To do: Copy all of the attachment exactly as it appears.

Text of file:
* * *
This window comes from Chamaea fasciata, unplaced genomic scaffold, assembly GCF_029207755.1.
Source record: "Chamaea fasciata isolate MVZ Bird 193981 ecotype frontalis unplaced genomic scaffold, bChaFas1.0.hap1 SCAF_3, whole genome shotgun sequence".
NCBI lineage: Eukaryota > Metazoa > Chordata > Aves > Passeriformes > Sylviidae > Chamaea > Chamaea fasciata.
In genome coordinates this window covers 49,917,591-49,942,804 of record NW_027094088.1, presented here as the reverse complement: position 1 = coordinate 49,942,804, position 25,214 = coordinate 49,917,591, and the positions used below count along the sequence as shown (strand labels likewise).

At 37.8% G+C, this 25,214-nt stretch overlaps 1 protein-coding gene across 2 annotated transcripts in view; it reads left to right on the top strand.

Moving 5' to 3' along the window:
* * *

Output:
This window comes from Chamaea fasciata, unplaced genomic scaffold, assembly GCF_029207755.1.
Source record: "Chamaea fasciata isolate MVZ Bird 193981 ecotype frontalis unplaced genomic scaffold, bChaFas1.0.hap1 SCAF_3, whole genome shotgun sequence".
NCBI lineage: Eukaryota > Metazoa > Chordata > Aves > Passeriformes > Sylviidae > Chamaea > Chamaea fasciata.
In genome coordinates this window covers 49,917,591-49,942,804 of record NW_027094088.1, presented here as the reverse complement: position 1 = coordinate 49,942,804, position 25,214 = coordinate 49,917,591, and the positions used below count along the sequence as shown (strand labels likewise).

At 37.8% G+C, this 25,214-nt stretch overlaps 1 protein-coding gene across 2 annotated transcripts in view; it reads left to right on the top strand.

Moving 5' to 3' along the window: